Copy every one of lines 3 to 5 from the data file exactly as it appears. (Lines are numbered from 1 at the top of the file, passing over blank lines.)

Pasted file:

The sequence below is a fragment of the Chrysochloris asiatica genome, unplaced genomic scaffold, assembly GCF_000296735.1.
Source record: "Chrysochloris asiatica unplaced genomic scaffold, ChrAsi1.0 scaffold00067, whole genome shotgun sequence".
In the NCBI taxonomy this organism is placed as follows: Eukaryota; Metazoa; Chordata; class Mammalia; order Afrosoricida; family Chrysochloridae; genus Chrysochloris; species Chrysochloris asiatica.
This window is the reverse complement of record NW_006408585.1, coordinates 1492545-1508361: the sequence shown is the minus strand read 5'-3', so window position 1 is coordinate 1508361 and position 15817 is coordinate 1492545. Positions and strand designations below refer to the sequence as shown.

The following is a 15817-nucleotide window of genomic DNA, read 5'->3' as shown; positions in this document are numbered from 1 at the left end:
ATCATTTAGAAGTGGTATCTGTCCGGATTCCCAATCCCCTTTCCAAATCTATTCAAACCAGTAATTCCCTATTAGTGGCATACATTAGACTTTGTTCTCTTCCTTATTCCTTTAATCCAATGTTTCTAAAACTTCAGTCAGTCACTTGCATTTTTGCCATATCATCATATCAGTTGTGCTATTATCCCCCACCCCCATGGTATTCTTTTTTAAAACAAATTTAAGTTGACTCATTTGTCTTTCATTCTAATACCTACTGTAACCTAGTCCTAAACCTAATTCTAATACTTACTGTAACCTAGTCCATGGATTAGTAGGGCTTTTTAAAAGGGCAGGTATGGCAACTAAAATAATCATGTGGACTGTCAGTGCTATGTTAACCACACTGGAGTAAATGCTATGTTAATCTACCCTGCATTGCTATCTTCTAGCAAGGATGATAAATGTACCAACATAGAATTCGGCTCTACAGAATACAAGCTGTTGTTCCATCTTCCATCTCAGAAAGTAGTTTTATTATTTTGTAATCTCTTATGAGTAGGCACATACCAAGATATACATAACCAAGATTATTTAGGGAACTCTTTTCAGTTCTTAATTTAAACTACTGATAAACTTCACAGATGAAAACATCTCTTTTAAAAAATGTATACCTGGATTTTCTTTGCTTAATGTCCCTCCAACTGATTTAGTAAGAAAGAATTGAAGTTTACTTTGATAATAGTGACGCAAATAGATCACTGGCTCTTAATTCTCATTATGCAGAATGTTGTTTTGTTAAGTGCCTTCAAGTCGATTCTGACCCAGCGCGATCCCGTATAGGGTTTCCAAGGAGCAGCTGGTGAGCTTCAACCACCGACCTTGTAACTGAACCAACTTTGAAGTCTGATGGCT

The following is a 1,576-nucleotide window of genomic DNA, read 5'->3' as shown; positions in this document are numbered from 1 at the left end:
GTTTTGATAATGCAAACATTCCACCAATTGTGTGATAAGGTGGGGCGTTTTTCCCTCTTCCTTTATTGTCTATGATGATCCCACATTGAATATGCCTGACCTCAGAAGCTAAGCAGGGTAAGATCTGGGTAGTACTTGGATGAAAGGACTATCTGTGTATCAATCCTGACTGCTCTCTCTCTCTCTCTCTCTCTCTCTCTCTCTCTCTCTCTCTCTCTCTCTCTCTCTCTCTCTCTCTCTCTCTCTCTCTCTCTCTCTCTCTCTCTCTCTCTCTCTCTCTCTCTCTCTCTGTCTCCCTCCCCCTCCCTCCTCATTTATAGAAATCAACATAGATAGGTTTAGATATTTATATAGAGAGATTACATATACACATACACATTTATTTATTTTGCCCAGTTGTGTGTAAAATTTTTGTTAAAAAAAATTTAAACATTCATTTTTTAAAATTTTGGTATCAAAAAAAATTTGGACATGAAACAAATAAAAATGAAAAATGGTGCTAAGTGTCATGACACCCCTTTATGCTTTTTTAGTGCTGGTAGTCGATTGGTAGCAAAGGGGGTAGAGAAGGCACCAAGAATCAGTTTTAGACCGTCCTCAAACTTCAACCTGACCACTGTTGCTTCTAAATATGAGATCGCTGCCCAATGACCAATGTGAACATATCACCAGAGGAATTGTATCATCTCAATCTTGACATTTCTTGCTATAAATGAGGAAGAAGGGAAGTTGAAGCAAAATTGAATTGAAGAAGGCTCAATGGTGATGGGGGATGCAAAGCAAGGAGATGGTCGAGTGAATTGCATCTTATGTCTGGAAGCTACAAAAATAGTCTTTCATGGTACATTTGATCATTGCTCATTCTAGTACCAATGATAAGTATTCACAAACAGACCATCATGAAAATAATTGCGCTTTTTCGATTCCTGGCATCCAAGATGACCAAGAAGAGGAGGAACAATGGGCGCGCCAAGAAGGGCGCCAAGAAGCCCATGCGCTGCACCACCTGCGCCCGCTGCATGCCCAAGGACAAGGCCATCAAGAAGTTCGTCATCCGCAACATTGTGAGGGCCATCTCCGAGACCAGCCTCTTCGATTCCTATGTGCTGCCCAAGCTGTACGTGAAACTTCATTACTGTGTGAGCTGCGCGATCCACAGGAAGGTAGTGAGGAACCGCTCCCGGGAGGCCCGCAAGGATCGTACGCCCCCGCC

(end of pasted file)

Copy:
In the NCBI taxonomy this organism is placed as follows: Eukaryota; Metazoa; Chordata; class Mammalia; order Afrosoricida; family Chrysochloridae; genus Chrysochloris; species Chrysochloris asiatica.
This window is the reverse complement of record NW_006408585.1, coordinates 1492545-1508361: the sequence shown is the minus strand read 5'-3', so window position 1 is coordinate 1508361 and position 15817 is coordinate 1492545. Positions and strand designations below refer to the sequence as shown.

The following is a 15817-nucleotide window of genomic DNA, read 5'->3' as shown; positions in this document are numbered from 1 at the left end: